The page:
Admissions as an act of kindness
Western philosophy has tended to be silent on the subject of kindness.
So, whilst Aristotle once famously defined this virtue as an act of helping someone in need without looking for anything in return, the West has tended to look down upon or simply ignore its importance in any discussion of the Good Life. The idea of kindness was simply too "soft" and stood in stark contrast to the rhetoric of duty, virtue and the responsibility of the rational mind.
Within the Buddhist tradition, however, there is a rich vocabulary around the idea of kindness. It speaks to us of the value of muducittata, the state of having a tender mind. Confucian education, likewise, encourages us to pursue the idea of intelligent kindness. Much more than simply being "nice" to people, it points to a virtue that can be mastered only through practice, cultivation and discipline.
In recent times, it has been interesting to see the language of kindness return to some corners of the political arena, perhaps because of the way it offers a powerful antidote to the narcissism of our geopolitical age.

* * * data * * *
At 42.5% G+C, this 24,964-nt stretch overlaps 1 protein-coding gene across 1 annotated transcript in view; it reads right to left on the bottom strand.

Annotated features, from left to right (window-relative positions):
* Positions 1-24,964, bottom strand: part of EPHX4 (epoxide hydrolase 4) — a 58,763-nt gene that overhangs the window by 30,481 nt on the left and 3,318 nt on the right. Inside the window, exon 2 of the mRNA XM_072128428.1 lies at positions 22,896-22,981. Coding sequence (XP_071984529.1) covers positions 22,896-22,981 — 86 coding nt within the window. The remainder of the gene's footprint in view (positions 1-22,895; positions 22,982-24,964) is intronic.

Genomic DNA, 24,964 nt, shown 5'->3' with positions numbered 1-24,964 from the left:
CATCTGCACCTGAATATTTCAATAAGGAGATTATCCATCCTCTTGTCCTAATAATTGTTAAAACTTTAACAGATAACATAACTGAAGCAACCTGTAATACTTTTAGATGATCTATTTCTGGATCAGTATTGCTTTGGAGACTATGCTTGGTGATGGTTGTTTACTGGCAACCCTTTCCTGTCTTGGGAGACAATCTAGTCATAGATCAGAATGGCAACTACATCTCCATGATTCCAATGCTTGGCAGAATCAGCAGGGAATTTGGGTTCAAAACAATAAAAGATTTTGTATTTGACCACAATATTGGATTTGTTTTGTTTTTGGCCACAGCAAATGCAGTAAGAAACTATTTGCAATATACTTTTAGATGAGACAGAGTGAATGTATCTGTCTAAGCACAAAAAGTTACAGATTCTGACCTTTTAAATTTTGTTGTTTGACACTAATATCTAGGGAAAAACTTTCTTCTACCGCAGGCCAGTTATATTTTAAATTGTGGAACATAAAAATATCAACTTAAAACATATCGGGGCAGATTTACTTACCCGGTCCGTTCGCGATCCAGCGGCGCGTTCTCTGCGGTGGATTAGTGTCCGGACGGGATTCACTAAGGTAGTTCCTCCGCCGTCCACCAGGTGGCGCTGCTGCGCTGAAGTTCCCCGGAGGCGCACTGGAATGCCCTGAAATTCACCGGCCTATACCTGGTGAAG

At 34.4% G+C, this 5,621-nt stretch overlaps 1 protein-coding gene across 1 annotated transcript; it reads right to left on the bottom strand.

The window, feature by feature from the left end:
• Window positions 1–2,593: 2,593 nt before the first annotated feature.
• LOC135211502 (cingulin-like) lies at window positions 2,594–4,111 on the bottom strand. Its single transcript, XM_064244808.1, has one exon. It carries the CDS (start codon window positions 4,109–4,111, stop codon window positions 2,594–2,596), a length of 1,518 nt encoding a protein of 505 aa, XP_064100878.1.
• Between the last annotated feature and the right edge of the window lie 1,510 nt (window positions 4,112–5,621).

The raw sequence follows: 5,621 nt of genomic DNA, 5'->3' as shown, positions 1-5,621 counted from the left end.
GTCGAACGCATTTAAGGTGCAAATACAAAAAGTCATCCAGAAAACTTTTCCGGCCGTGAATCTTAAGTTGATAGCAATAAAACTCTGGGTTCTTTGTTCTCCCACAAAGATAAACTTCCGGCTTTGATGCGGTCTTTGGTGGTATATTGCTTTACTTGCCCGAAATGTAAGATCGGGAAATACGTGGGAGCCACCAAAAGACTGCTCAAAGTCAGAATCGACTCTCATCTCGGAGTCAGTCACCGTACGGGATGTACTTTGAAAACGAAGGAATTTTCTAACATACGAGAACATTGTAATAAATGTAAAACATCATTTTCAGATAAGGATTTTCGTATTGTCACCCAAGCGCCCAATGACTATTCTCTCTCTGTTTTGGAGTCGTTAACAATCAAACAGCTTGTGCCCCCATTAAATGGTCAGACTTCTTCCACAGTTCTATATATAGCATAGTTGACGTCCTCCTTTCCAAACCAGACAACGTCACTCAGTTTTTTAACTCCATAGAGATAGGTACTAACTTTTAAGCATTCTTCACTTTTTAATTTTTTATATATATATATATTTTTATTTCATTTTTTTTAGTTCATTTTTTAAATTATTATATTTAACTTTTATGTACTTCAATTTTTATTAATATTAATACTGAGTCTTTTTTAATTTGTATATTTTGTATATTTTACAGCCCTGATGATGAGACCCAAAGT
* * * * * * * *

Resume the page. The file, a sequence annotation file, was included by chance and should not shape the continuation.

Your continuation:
Rather than take us deeper into philosophy or politics, however, let us perhaps simply consider the possibility that admissions, in its most noble form, is an expression of personal and institutional kindness.
Learning the art of institutional kindness, for me at least, is about together becoming a community that is generous, giving without necessarily wanting an application in return; a community that is inclusive, embracing those who are different or who hold different beliefs and values about what a school should be; a community that is radically open, listening first and speaking later; and, finally, a community that is attentive, making each visiting family feel at once connected and unique.
It was the French philosopher and social activist, Simone Weil, who once wrote that "Attention is the rarest and purest form of generosity."
I believe that the schools that do admissions best are those that are generous in this way.
At the same time, I fear that this is an art that only a few of us have truly mastered.
Photo by Matt Collamer on Unsplash.